Ms Labuschagne replied that she would like to meet and speak to the Department of Labour (DoL) representatives, or the Minister of Labour.
Ms S Rajbally (MF) commended the presentation and commented that it was about time that such training was provided in all provinces. She asked whether the plans for the school in the factories had included clothing and textile manufacturing.
Ms Labuschagne replied that the factories would be open to all individuals, regardless of the economic sector or business into which they wanted to venture. With regards to clothing and textile manufacturing she indicated that the present factories were however limited to sheet making.
Ms A Dreyer (DA) asked where the factories were located, for whom they were set up, and how the training would take place.
Ms Labuschagne replied that the factories and the school were intended for everyone, including mentally disabled individuals. She added that the school had the capacity to enrol 3 000 people although it currently only had an enrolment of 1 000 people. There was thus enough capacity to enhance and develop the school further. The factories were located in the cities and towns indicated in the presentation, with two factories in Johannesburg and Cape Town.
Mr T Anthony (ANC) commended the presentation and commented that such a school training was crucial as it was progressive and would positively impact on the economic growth. He asked to know whether the school was an original idea or whether there were other institutions providing similar training.
Ms Labuschagne replied that the idea of the school and the factories came about through the realisation that people with disabilities lost their businesses because they were slower in doing their work than those without disabilities. Nonetheless, the disabled people still had skills. The training provided was not really new but was a consolidation of the various types of training already being provided by training centres and institutions. Such training included the entrepreneurship programmes offered by universities, learnerships and so forth, although it was limited and not holistic. The concept that she was outlining was original. The entrepreneurship training would take place in these factories and the students would not have to go elsewhere for further training or to gain experience. The target group was recent matriculants without experience.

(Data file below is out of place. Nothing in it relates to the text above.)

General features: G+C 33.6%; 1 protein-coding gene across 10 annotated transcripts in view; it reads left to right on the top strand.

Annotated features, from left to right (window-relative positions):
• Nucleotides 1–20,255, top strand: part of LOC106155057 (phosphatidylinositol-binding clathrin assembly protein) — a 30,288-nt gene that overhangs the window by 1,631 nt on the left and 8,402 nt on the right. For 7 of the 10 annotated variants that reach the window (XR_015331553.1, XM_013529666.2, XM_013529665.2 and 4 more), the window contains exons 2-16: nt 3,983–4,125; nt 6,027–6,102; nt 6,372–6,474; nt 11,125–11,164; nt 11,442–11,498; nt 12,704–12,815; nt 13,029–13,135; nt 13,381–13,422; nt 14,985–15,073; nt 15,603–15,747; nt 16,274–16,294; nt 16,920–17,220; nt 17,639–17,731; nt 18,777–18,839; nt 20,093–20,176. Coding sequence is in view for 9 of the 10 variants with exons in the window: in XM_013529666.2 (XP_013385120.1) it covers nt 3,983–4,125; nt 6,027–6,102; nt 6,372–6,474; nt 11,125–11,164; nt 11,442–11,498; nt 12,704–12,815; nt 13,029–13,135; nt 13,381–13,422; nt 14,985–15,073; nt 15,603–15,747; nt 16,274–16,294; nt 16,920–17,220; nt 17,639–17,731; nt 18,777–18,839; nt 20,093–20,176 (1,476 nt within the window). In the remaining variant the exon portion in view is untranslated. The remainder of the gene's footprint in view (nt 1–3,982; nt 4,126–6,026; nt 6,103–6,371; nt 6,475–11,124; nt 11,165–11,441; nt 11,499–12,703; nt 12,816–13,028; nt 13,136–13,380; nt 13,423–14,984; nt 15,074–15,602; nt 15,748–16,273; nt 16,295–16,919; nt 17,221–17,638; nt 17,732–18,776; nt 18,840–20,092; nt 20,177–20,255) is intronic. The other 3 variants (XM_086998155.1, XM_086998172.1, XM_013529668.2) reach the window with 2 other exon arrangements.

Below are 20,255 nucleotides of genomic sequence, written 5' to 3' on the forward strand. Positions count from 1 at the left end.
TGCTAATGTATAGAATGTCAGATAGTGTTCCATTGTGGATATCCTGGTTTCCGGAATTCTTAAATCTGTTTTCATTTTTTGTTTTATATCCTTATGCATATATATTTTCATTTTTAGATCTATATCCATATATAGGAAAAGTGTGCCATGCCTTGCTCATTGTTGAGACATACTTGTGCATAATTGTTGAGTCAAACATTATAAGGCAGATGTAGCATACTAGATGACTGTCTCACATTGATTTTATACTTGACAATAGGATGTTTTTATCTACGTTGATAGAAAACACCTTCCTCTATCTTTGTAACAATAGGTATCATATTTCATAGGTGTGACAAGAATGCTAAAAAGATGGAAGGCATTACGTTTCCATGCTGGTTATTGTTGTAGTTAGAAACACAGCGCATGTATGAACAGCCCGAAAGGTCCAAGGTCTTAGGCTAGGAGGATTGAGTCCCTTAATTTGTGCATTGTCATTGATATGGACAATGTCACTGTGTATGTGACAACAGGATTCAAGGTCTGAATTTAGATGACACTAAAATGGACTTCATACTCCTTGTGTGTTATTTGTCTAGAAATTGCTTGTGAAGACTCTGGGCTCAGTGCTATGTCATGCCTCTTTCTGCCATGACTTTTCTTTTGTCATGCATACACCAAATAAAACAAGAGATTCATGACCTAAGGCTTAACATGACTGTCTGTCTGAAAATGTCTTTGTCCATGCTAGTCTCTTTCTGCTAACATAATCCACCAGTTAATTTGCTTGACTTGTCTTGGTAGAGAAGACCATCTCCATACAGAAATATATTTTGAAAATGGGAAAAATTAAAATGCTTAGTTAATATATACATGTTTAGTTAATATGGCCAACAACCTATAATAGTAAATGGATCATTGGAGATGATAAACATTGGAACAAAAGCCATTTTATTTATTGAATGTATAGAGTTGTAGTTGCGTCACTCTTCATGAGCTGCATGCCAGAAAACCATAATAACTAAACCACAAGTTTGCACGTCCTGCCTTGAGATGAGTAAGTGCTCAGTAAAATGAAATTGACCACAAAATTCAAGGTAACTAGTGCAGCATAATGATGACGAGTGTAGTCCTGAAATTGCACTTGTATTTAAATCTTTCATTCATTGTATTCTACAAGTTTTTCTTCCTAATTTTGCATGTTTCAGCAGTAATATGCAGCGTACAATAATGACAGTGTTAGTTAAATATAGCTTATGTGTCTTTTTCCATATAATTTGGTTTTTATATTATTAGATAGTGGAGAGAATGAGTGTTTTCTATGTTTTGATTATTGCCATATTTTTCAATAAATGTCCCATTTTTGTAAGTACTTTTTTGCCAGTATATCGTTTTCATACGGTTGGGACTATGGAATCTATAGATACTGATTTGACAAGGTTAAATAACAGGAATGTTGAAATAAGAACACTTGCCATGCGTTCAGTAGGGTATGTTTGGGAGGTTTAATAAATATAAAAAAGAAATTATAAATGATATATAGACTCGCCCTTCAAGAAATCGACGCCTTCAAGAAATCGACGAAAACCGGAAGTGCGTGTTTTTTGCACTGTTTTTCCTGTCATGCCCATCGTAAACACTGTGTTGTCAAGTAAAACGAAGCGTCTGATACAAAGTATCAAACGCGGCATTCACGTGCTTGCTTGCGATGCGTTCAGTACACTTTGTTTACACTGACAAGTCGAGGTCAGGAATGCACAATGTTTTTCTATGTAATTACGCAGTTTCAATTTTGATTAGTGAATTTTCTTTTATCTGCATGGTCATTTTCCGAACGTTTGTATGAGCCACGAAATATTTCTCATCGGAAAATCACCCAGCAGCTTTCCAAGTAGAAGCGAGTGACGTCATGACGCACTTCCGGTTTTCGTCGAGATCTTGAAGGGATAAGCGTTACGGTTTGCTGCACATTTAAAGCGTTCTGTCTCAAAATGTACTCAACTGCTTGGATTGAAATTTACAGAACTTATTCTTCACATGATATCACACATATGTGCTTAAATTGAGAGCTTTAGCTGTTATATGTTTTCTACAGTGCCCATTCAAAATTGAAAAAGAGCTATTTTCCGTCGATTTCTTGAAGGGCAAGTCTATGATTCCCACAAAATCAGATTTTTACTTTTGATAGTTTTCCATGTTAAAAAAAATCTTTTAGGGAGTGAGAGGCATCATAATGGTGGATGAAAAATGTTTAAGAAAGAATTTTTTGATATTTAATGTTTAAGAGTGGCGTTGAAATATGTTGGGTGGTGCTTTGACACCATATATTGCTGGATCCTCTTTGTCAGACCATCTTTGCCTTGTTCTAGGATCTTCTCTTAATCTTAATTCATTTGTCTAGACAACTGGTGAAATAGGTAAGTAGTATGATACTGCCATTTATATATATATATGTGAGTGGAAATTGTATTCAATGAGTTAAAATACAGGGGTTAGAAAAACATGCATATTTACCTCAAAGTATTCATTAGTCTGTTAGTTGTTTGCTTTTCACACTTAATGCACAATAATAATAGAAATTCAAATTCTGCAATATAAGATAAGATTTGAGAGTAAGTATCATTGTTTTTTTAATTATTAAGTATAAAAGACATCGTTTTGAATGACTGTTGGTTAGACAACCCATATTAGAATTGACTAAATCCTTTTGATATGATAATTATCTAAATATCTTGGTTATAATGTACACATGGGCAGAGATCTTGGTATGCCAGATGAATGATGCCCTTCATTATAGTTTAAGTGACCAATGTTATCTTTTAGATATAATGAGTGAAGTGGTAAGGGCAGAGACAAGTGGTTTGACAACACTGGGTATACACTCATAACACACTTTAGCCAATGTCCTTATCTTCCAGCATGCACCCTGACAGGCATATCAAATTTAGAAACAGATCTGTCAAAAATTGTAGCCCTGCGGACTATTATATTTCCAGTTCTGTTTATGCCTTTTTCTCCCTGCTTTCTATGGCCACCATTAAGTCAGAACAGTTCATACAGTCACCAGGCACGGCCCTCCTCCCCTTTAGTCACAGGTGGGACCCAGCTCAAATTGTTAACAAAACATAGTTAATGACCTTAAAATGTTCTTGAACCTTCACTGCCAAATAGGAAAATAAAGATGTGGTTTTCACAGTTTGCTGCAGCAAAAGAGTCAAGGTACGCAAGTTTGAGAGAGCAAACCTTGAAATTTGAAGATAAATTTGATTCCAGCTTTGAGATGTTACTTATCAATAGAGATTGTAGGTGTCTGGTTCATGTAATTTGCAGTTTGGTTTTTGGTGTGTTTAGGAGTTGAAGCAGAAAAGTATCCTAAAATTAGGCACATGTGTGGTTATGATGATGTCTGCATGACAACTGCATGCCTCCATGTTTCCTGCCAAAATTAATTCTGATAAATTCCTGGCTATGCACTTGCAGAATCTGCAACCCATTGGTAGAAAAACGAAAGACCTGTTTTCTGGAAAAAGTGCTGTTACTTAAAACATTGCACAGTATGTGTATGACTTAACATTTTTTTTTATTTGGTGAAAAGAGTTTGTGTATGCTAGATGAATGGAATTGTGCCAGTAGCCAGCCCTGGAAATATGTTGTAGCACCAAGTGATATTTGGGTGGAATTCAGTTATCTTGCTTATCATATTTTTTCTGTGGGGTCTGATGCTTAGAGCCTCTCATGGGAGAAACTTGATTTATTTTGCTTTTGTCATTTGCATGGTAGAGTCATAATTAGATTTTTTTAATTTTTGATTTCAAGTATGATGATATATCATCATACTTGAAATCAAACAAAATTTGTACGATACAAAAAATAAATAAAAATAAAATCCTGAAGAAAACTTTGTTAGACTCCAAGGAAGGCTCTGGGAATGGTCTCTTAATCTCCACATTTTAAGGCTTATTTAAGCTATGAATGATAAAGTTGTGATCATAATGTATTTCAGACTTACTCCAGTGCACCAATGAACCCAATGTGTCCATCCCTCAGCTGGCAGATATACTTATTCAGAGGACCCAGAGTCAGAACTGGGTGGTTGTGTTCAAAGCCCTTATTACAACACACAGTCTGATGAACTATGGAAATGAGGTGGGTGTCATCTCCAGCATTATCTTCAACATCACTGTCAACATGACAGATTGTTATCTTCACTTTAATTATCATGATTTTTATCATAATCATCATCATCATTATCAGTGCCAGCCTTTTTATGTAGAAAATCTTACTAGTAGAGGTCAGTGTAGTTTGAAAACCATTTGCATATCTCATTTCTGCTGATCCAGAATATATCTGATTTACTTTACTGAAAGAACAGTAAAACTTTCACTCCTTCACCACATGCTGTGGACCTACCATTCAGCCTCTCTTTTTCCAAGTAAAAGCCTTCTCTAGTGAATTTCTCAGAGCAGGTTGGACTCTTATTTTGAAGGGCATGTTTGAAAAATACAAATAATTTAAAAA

Mr Anthony commented that the idea was very good, although since 1994 many companies and business had gone through transformation and reorganisation, which had resulted in a lot retrenchments. This had led to a plethora of unemployed individuals with experience. He added that although the target group was certainly justifiable it was nonetheless also important to consider the group of unemployed people who had experience, but no formal schooling.
Mr L Labuschagne (DA) commented that the Small Enterprises Development Agency (SEDA) was a small agency for entrepreneurships. He commended the inclusion of training and experience in one programme. This was an important gap that the school was covering. He recommended that Ms Labuschagne hold an appropriate level meeting with the DoL, which would feed back to the Committee as to whether it would be able to assist the school.
Mr Anthony asked where the school and the factories were currently located and where the expansion would take place if the support of the DoL could be obtained.
Mr Anthony asked whether Ms Labuschagne had interacted with SEDA.
Ms Labuschagne replied that she had met with SEDA, which provided her with a list of people and institutions, including training centres, whom she could contact and from whom she should seek assistance.
Mr Anthony commented that the country was facing a problem in growing infant business and industries. He added that there were also moot questions on whether the industries should be protected by the government, and for how long.
Mr Anthony asked whether the Ms Labuschagne had looked at and considered the Industrial Policy that was currently being developed.
Ms L Moss (ANC) asked to know if disabled and handicapped were the same. She added that the DoL had a sheltered employment factories structure that employed people with disabilities, and asked whether the entrepreneur school was different.
Ms Labuschagne replied that the “handicapped” people were permanent workers in the factories, who were able to train others to get into business. She also added that the individuals could also be examined orally, not necessarily through written examinations.
Mr M Mzondeki (ANC) commented that the sheltered employment programme was under transformation and it was good that the entrepreneur school was being expanded.
Mr Sam Morotoba, Senior Executive Manager, Department of Labour, commented that the Department (DoL) was indeed working on the Sheltered Employment factories programme. He suggested that Ms Labuschagne be directed to the committee overseeing the Sheltered Employment Factories. The DoL had agreed to fund the Sheltered Employment Factories provided that they registered as a Training Provider, due to the implications of the Public Finance Management Act (PFMA) and the Department of National Treasury.